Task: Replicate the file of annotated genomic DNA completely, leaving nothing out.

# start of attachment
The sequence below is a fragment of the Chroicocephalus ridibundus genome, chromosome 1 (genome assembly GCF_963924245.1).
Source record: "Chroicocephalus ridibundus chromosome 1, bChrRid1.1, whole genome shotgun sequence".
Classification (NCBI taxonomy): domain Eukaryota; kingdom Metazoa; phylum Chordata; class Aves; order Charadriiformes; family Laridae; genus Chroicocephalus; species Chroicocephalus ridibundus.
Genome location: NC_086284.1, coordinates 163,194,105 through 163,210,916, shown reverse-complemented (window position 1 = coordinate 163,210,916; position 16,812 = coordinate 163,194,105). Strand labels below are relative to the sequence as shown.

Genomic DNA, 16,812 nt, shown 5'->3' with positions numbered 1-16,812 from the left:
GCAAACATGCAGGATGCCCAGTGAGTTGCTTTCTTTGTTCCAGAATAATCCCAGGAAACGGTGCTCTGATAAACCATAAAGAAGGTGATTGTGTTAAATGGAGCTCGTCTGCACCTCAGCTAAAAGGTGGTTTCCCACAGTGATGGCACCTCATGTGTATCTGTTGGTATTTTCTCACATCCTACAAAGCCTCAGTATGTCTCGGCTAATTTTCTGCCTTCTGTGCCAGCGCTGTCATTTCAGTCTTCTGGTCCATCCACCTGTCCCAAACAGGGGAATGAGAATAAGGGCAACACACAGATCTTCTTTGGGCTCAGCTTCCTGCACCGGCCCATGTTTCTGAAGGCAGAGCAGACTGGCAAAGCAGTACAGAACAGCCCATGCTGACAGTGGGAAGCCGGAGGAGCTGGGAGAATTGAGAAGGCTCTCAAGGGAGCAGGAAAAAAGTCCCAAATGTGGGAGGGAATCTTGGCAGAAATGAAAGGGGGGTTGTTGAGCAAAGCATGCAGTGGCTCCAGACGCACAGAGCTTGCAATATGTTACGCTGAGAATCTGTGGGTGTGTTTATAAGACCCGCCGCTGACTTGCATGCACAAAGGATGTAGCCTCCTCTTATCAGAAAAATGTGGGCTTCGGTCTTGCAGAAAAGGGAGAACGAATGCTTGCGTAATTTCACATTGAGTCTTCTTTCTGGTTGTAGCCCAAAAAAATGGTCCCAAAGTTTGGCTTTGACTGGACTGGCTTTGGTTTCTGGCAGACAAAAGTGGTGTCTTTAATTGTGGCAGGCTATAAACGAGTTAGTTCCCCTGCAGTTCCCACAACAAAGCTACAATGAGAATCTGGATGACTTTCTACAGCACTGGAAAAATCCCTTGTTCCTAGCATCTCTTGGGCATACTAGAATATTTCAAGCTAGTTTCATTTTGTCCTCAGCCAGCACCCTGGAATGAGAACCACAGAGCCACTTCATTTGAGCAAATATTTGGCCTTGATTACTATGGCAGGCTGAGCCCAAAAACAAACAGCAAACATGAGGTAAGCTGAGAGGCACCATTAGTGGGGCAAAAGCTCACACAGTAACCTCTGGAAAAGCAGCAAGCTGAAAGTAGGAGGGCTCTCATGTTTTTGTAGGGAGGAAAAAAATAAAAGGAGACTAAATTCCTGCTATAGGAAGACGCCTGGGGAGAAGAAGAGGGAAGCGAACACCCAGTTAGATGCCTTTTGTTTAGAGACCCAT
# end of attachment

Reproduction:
The sequence below is a fragment of the Chroicocephalus ridibundus genome, chromosome 1 (genome assembly GCF_963924245.1).
Source record: "Chroicocephalus ridibundus chromosome 1, bChrRid1.1, whole genome shotgun sequence".
Classification (NCBI taxonomy): domain Eukaryota; kingdom Metazoa; phylum Chordata; class Aves; order Charadriiformes; family Laridae; genus Chroicocephalus; species Chroicocephalus ridibundus.
Genome location: NC_086284.1, coordinates 163,194,105 through 163,210,916, shown reverse-complemented (window position 1 = coordinate 163,210,916; position 16,812 = coordinate 163,194,105). Strand labels below are relative to the sequence as shown.

Genomic DNA, 16,812 nt, shown 5'->3' with positions numbered 1-16,812 from the left:
GCAAACATGCAGGATGCCCAGTGAGTTGCTTTCTTTGTTCCAGAATAATCCCAGGAAACGGTGCTCTGATAAACCATAAAGAAGGTGATTGTGTTAAATGGAGCTCGTCTGCACCTCAGCTAAAAGGTGGTTTCCCACAGTGATGGCACCTCATGTGTATCTGTTGGTATTTTCTCACATCCTACAAAGCCTCAGTATGTCTCGGCTAATTTTCTGCCTTCTGTGCCAGCGCTGTCATTTCAGTCTTCTGGTCCATCCACCTGTCCCAAACAGGGGAATGAGAATAAGGGCAACACACAGATCTTCTTTGGGCTCAGCTTCCTGCACCGGCCCATGTTTCTGAAGGCAGAGCAGACTGGCAAAGCAGTACAGAACAGCCCATGCTGACAGTGGGAAGCCGGAGGAGCTGGGAGAATTGAGAAGGCTCTCAAGGGAGCAGGAAAAAAGTCCCAAATGTGGGAGGGAATCTTGGCAGAAATGAAAGGGGGGTTGTTGAGCAAAGCATGCAGTGGCTCCAGACGCACAGAGCTTGCAATATGTTACGCTGAGAATCTGTGGGTGTGTTTATAAGACCCGCCGCTGACTTGCATGCACAAAGGATGTAGCCTCCTCTTATCAGAAAAATGTGGGCTTCGGTCTTGCAGAAAAGGGAGAACGAATGCTTGCGTAATTTCACATTGAGTCTTCTTTCTGGTTGTAGCCCAAAAAAATGGTCCCAAAGTTTGGCTTTGACTGGACTGGCTTTGGTTTCTGGCAGACAAAAGTGGTGTCTTTAATTGTGGCAGGCTATAAACGAGTTAGTTCCCCTGCAGTTCCCACAACAAAGCTACAATGAGAATCTGGATGACTTTCTACAGCACTGGAAAAATCCCTTGTTCCTAGCATCTCTTGGGCATACTAGAATATTTCAAGCTAGTTTCATTTTGTCCTCAGCCAGCACCCTGGAATGAGAACCACAGAGCCACTTCATTTGAGCAAATATTTGGCCTTGATTACTATGGCAGGCTGAGCCCAAAAACAAACAGCAAACATGAGGTAAGCTGAGAGGCACCATTAGTGGGGCAAAAGCTCACACAGTAACCTCTGGAAAAGCAGCAAGCTGAAAGTAGGAGGGCTCTCATGTTTTTGTAGGGAGGAAAAAAATAAAAGGAGACTAAATTCCTGCTATAGGAAGACGCCTGGGGAGAAGAAGAGGGAAGCGAACACCCAGTTAGATGCCTTTTGTTTAGAGACCCAT